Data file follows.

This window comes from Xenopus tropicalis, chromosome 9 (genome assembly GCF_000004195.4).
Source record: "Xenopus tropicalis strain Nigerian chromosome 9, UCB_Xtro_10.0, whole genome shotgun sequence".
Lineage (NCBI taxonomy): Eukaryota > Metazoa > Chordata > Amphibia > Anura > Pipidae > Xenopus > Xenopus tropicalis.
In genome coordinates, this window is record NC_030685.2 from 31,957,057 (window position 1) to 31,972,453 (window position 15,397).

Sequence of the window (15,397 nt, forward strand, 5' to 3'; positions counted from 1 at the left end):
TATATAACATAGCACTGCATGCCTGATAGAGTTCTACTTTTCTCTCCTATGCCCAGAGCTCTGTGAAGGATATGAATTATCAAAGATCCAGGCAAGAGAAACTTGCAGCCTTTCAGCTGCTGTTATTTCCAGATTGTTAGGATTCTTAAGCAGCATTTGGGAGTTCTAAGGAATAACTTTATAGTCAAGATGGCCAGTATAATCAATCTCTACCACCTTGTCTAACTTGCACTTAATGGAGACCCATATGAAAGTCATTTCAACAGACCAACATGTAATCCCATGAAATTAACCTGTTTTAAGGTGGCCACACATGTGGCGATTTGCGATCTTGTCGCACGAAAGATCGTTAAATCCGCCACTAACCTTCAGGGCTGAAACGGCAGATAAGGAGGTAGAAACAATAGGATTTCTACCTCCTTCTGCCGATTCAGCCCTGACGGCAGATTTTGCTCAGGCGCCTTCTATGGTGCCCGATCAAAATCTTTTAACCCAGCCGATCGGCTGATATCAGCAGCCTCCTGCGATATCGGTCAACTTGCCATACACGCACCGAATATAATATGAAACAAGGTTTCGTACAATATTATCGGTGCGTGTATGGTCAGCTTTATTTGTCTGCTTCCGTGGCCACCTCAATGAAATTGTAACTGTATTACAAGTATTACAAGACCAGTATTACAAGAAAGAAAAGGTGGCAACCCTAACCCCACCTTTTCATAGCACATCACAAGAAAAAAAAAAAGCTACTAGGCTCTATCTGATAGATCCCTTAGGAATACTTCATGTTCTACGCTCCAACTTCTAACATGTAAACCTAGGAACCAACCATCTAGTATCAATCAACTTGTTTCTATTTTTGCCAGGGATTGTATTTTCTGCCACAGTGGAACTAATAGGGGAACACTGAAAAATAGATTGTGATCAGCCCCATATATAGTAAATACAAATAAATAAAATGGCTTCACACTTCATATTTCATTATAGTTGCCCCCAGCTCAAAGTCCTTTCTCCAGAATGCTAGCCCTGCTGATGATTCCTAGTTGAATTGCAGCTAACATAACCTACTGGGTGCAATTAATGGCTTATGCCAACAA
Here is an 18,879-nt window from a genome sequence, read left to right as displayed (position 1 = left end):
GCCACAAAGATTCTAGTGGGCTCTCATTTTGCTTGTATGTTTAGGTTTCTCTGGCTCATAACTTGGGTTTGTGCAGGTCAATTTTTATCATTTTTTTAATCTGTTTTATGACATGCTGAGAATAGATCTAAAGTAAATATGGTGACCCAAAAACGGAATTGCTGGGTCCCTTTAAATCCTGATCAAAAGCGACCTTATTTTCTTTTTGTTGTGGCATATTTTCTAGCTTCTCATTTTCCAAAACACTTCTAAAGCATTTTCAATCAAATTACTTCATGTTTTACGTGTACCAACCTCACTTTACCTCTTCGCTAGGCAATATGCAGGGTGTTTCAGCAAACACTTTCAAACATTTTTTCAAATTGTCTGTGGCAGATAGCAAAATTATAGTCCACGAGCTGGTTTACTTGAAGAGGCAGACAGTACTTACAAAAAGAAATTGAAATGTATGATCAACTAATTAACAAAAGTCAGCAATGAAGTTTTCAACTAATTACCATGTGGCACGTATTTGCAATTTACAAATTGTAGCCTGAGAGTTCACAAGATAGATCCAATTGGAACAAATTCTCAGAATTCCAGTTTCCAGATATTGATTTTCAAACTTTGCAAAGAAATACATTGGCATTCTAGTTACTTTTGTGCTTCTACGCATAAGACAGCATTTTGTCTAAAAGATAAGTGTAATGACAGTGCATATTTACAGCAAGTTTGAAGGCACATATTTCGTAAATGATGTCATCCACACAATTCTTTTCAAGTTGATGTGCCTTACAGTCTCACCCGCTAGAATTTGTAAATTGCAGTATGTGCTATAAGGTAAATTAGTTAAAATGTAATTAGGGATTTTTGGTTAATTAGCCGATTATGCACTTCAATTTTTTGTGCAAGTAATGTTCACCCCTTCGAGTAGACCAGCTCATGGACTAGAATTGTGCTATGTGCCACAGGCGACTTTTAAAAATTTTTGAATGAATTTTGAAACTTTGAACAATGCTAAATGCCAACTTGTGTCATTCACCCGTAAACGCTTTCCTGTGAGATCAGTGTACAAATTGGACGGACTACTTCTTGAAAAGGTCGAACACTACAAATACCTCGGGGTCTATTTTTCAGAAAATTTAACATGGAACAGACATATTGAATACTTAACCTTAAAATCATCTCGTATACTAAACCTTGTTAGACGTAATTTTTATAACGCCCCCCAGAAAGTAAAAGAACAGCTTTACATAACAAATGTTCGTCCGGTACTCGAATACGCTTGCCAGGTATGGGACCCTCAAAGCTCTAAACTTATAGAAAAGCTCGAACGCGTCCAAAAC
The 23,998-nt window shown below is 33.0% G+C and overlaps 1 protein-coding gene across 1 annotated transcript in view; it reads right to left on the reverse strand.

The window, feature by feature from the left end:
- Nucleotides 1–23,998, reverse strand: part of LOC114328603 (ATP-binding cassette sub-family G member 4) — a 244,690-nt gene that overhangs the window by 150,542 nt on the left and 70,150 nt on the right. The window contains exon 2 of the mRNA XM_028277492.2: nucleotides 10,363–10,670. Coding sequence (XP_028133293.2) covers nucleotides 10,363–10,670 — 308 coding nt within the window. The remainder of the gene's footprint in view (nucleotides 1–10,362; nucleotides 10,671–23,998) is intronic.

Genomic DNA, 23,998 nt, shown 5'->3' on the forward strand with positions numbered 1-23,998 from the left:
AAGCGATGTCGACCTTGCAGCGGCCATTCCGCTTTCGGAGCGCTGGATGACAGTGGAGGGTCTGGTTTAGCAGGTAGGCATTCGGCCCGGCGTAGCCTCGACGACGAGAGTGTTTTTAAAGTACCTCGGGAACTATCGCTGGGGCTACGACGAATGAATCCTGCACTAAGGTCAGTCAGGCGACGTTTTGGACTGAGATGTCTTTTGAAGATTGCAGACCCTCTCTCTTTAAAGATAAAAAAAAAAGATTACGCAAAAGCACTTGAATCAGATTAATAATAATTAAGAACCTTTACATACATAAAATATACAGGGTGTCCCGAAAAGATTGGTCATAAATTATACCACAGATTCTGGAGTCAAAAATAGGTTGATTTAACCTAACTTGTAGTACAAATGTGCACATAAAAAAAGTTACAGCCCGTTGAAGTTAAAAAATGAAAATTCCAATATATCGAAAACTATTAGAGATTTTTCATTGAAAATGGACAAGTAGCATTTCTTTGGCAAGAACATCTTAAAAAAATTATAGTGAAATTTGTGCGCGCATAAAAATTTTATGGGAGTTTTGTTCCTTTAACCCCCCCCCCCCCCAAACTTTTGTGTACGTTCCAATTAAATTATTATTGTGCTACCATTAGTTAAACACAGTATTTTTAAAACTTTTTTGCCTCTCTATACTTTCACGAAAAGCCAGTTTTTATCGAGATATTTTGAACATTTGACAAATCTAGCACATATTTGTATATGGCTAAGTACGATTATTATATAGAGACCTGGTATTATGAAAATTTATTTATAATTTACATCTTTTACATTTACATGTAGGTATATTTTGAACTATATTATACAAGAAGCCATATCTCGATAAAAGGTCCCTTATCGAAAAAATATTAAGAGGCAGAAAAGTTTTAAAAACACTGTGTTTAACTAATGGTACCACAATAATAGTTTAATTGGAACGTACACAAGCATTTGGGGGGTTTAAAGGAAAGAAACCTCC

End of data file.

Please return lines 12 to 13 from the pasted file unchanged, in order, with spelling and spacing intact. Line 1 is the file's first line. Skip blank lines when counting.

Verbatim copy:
Genomic DNA, 23,998 nt, shown 5'->3' on the forward strand with positions numbered 1-23,998 from the left:
AAGCGATGTCGACCTTGCAGCGGCCATTCCGCTTTCGGAGCGCTGGATGACAGTGGAGGGTCTGGTTTAGCAGGTAGGCATTCGGCCCGGCGTAGCCTCGACGACGAGAGTGTTTTTAAAGTACCTCGGGAACTATCGCTGGGGCTACGACGAATGAATCCTGCACTAAGGTCAGTCAGGCGACGTTTTGGACTGAGATGTCTTTTGAAGATTGCAGACCCTCTCTCTTTAAAGATAAAAAAAAAAGATTACGCAAAAGCACTTGAATCAGATTAATAATAATTAAGAACCTTTACATACATAAAATATACAGGGTGTCCCGAAAAGATTGGTCATAAATTATACCACAGATTCTGGAGTCAAAAATAGGTTGATTTAACCTAACTTGTAGTACAAATGTGCACATAAAAAAAGTTACAGCCCGTTGAAGTTAAAAAATGAAAATTCCAATATATCGAAAACTATTAGAGATTTTTCATTGAAAATGGACAAGTAGCATTTCTTTGGCAAGAACATCTTAAAAAAATTATAGTGAAATTTGTGCGCGCATAAAAATTTTATGGGAGTTTTGTTCCTTTAACCCCCCCCCCCCCCAAACTTTTGTGTACGTTCCAATTAAATTATTATTGTGCTACCATTAGTTAAACACAGTATTTTTAAAACTTTTTTGCCTCTCTATACTTTCACGAAAAGCCAGTTTTTATCGAGATATTTTGAACATTTGACAAATCTAGCACATATTTGTATATGGCTAAGTACGATTATTATATAGAGACCTGGTATTATGAAAATTTATTTATAATTTACATCTTTTACATTTACATGTAGGTATATTTTGAACTATATTATACAAGAAGCCATATCTCGATAAAAGGTCCCTTATCGAAAAAATATTAAGAGGCAGAAAAGTTTTAAAAACACTGTGTTTAACTAATGGTACCACAATAATAGTTTAATTGGAACGTACACAAGCATTTGGGGGGTTTAAAGGAAAGAAACCTCC